Jesus, brothers and sisters, knows human nature. So many years have passed since Jesus spoke the words of our text, and He still has not returned. So we get tired of waiting, and the intensity of the hope of Jesusí expectation dissipates. And with the disappearance of the expectation of Jesusí return, we end up seeing only the endless the brokenness, the months and years of loneliness and pain and trouble before usÖ. So Jesus gives us an instruction: "watch therefore."
"Watch." The way the term is used elsewhere in Scripture shows us that Jesus would have us to concentrate sharply on the matter of His return. Paul told the elders of Ephesus to watch. They had to watch, he said, because fierce wolves were going to enter the flock over which these elders are overseers, and it is their responsibility as overseers to protect the flock in Ephesus from the dangers of these wolves. Wolves, we know, are cunning, and so itís imperative that the elders be alert, keep their eyes open, have their attention focused on the job so that they will be able to pick out a wolf as soon as one enters. This mindset of concentration, vigilance, alertness is what Paul catches in his command to "watch".
This is the instruction the disciples also receive. Jesus tells the disciples Ėand so you and me- to "watch", and thatís to say that the disciples (and we) are to be alert, to concentrate on the coming return. The disciples are not to assume that because Jesus did not come back in the last 20 years He therefore will not come in the next 20 years. Rather, they need to consider that each day has a 50% possibility of Jesusí coming; maybe itís Yes and maybe itís No. Just as the elders in Paulís instruction may not assume that because no wolf attacked the flock last week, therefore no wolf will attack this weekÖ; no, the elders need to stay alert, watchful. Or to use Jesusí parable: just because no thief broke in last night gives no guarantee that no thief will try tonight. Thatís why we bolt the door every night; thatís the concrete implication of watching.
To drive the point home, the Lord told another parable Ė vss 45-51. The faithful and wise servant was watching, was ready for his masterís return, and consequently did faithfully what his master had instructed him to do; he gave the household food at the proper time. The wicked servant was not watching, did not think that the master would return shortly, and therefore was not ready; he used the opportunity to live selfishly, blatantly disobeying the instructions his master left behind. The attitude of that faithful servant to the return of his master determined what he did; he watched, expected the master any moment, and so carried out his daily work faithfully; he was ready. Similarly, the attitude of the wicked servant to the masterís return determined what he did; he did not watch, did not expect his master any moment, and so used the opportunity to live it up; he was not ready. At the return of the master, the one received blessing, the other judgment.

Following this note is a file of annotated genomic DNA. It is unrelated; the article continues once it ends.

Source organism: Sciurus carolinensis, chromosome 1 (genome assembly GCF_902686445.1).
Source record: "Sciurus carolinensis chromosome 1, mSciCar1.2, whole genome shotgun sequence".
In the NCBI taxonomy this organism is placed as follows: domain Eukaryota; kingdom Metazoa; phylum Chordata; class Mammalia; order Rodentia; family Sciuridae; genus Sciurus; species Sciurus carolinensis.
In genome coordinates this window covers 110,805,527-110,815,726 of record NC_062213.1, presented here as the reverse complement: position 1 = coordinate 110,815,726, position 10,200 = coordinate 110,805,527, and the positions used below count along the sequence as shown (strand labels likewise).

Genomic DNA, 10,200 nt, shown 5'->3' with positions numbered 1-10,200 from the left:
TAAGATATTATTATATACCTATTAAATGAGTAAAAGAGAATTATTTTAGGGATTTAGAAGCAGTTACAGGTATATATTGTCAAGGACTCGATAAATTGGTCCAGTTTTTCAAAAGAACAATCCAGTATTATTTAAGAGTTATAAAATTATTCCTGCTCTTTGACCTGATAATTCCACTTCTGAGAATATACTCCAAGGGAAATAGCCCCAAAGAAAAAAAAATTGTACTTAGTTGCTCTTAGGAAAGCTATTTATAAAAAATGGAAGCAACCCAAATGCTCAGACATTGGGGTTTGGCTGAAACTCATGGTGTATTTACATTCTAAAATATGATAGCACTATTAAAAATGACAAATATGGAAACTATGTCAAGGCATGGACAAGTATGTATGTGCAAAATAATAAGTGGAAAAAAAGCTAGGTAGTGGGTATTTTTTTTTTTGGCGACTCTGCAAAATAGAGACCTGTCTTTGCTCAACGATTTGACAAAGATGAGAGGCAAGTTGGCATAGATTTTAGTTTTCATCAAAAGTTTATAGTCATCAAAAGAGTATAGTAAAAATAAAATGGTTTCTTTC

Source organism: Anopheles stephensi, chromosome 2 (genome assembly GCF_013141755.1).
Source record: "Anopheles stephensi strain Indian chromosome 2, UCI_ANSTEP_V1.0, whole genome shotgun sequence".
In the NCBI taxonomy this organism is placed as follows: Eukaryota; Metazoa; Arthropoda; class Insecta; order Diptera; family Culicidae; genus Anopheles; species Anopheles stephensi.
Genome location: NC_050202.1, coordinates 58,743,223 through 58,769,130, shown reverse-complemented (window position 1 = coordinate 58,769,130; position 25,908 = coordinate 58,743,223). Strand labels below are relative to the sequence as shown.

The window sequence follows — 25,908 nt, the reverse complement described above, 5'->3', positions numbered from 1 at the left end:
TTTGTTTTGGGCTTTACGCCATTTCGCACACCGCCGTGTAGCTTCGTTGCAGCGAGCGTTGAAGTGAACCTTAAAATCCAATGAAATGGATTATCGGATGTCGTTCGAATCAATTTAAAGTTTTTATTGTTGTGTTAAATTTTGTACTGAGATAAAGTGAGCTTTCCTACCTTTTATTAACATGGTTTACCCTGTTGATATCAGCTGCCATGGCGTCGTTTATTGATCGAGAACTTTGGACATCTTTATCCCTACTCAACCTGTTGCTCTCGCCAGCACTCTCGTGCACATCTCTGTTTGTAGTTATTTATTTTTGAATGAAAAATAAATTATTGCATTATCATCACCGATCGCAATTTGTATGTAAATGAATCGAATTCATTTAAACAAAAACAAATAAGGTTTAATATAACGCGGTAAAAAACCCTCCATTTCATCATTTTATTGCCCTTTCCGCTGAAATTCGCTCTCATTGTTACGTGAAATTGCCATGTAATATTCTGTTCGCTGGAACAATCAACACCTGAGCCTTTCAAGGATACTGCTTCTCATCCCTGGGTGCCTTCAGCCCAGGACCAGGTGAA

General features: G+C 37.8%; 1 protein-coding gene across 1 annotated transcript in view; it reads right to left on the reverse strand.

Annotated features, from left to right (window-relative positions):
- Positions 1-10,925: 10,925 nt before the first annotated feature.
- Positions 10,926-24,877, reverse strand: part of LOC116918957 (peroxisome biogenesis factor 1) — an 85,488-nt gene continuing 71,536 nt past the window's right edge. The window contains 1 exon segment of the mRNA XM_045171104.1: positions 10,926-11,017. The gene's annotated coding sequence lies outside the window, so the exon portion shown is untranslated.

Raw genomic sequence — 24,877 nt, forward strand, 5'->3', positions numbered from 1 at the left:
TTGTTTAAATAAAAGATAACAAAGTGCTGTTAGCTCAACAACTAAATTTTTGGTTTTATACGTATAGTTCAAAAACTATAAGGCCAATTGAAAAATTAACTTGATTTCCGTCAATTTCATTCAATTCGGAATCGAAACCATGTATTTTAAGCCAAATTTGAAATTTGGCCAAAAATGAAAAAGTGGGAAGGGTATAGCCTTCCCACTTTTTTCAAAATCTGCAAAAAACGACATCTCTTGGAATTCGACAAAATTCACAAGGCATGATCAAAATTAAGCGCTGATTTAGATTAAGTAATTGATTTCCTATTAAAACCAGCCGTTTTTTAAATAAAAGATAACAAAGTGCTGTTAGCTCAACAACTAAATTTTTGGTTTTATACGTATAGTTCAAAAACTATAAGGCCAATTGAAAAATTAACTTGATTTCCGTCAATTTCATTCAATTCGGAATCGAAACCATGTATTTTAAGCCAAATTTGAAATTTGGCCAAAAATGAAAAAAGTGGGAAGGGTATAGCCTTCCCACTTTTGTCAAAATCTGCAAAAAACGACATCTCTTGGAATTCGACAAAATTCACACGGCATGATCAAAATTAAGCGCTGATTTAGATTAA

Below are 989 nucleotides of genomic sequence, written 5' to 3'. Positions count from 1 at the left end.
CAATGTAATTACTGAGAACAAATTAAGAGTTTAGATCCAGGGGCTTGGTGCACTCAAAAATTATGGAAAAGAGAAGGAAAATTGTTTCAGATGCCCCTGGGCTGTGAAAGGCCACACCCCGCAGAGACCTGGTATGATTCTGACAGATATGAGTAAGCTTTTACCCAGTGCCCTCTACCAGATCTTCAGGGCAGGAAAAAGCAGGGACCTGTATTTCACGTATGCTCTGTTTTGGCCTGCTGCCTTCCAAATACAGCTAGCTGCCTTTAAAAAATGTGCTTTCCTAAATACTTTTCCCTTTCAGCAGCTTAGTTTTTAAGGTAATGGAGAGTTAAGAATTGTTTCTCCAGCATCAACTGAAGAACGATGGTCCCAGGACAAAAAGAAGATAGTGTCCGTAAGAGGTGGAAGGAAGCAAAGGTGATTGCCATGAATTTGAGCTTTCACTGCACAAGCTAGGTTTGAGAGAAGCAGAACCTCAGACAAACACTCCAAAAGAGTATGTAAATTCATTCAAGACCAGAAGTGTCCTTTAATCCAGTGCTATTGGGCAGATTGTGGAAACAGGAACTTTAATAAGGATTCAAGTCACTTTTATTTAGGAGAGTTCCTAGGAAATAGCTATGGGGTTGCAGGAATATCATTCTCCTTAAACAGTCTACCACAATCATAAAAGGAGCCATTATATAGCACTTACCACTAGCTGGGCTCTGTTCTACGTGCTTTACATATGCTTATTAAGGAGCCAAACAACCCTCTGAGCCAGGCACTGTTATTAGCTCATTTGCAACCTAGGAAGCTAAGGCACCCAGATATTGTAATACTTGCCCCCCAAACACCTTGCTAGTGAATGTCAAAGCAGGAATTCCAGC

Our Savior comes again, comes without announcement. We long for His return, and so we watch, always expecting Him at any moment. We know: the fact that He didnít come yesterday is no guarantee that He wonít come today. In fact, the fact that He didnít come last century is no guarantee that He wonít come today. We long for Him, and so we resist the urge to get cynical about Jesusí word that He comes at any moment. We long for Him, and so tackle the challenges of a new day with the conviction that today may well be the last time we do this job, today may well be the end of our loneliness, our pain, our tears, and the beginning of the New Jerusalem!
Our Lordís instruction, brothers and sisters, gives us a glorious perspective. And the very glory of its perspective means that those of us not ready for the Saviorís return need to make it their business to get ready Ė quickly. We understand it now: we get no warnings, we get no striking signs; suddenly, unexpectedly, while weíre surfing the net, while weíre out holidaying, while weíre marrying and giving in marriage, suddenly, unexpectedly, He will be there. Do not say: Heís delaying His coming; Iíve got time yet to pull up my socks. The evil servant of the Lordís parable thought that too, and the master of that servant came on a day when he was not expecting him, and his master "cut him in two and appointed him his portion with the hypocrites," where there was weeping and gnashing of teeth.
Watch, beloved of the Lord, and stay alert, vigilant to receive the crown of glory. "You do not know what hour your Lord is coming." There is 50% chance it could be today. Amen.